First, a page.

Because exemption 8 refers to "financial institutions" rather than depository institutions, because the legislative history of the exemption does not indicate an intent to limit the exemption to depository institutions, and because this court has twice refused to confine the exemption to cases in which disclosure of an examination report could cause a run on the examined financial institution, we conclude that nondepository institutions such as the NCCB are financial institutions for purposes of exemption 8.

Public Citizen next argues that " [a] straightforward reading of this exemption would require that the reference to an agency that regulates or supervises financial institutions limits the exemption to the examination reports concerning the financial institutions that the agency regulates or supervises." Opposition to Motion for Summary Affirmance at 12. Because the FCA does not supervise or regulate the NCCB, Public Citizen asserts that the FCA's reports on the NCCB are not exempt.

The text of exemption 8 does not impose the requirement suggested by Public Citizen. The exemption refers to "reports prepared by, on behalf of, or for the use of an agency responsible for the regulation or supervision of financial institutions." 5 U.S.C. § 552(b) (8). It does not require that the agency regulate or supervise the particular institution that is the subject of the report.

Moreover, applying the exemption as written is not inconsistent with the legislative intent. The legislative history reveals a

concern that disclosure of examination, operation, and condition reports containing frank evaluations of the investigated banks might undermine public confidence and cause unwarranted runs on banks.... [A] secondary purpose in enacting exemption 8 appears to have been to safeguard the relationship between the banks and their supervising agencies. If details of the bank examinations were made freely available to the public and to banking competitors, there was concern that banks would cooperate less than fully with federal authorities.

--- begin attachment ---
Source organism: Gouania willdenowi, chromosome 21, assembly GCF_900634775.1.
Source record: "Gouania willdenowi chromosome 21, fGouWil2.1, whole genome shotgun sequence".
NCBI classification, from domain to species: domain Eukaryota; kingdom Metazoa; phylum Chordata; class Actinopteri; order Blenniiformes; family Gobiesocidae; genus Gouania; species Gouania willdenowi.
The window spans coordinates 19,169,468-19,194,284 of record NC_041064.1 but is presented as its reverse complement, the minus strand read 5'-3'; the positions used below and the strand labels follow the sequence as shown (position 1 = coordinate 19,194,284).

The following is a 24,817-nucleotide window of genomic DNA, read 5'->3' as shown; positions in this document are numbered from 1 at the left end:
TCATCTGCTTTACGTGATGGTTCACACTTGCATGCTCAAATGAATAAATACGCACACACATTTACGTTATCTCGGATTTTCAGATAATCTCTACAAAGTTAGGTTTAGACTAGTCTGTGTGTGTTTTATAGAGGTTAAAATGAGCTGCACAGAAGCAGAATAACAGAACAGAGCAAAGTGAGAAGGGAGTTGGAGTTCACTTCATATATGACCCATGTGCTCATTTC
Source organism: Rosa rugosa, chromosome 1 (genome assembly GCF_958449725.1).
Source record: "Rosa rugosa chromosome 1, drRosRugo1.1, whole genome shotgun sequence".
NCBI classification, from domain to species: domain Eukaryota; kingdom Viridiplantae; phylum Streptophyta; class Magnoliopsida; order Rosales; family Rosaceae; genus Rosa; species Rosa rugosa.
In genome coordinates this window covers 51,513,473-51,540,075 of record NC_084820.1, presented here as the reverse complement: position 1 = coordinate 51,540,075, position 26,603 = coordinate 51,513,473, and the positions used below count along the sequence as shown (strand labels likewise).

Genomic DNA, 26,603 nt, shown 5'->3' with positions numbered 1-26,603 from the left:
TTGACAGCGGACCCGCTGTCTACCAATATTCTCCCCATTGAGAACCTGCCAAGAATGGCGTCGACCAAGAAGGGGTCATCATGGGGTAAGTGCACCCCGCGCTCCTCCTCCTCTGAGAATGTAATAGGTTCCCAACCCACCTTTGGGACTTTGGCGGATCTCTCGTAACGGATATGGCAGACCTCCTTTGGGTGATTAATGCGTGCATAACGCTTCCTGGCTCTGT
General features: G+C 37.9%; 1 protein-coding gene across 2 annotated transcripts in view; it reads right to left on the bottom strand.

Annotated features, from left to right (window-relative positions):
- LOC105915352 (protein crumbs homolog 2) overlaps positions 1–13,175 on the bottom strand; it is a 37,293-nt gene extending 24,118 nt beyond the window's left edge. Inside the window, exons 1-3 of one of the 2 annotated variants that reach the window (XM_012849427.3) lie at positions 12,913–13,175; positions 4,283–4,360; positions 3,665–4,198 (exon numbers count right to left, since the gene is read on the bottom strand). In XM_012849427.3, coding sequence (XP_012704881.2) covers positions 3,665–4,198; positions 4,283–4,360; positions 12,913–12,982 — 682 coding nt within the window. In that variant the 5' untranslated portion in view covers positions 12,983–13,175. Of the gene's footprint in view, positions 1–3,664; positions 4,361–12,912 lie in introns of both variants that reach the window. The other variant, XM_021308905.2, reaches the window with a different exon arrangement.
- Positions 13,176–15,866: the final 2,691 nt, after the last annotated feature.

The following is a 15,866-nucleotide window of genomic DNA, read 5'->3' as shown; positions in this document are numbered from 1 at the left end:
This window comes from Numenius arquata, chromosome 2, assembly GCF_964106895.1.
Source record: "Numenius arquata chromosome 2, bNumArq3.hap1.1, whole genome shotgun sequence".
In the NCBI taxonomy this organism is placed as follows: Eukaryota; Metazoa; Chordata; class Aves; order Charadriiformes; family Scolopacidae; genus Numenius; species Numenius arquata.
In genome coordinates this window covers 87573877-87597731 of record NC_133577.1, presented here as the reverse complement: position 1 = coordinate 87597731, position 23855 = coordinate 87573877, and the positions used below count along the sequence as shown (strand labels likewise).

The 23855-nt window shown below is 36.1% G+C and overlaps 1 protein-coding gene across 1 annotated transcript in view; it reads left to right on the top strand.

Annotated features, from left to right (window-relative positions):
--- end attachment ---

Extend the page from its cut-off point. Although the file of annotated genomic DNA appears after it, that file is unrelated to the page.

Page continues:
Consumers Union, 589 F.2d at 534. These concerns may be implicated regardless of whether the agency regulates or supervises the financial institution. The FCA represents that its examination reports on the NCCB discuss the quality of the NCCB's loans, internal controls, and management practice and structure. These frank evaluations of the NCCB may undermine public confidence and investment in the NCCB despite the absence of a regulatory or supervisory relationship between the FCA and the NCCB. These potential consequences of disclosure may also strain the cooperation between the NCCB and the FCA that is essential to the examination process. We therefore conclude that, although the FCA does not regulate or supervise the NCCB, the FCA's examination reports on the NCCB are protected from disclosure pursuant to exemption 8.

In sum, we hold that for purposes of exemption 8, a "financial institution" need not be a depository institution and examination reports need not pertain to an institution that is regulated or supervised by the withholding agency. Accordingly, the district court's order is

Affirmed.

 1

Although the exemption does not expressly require that examination reports concern a financial institution, the FCA does not dispute this construction of the exemption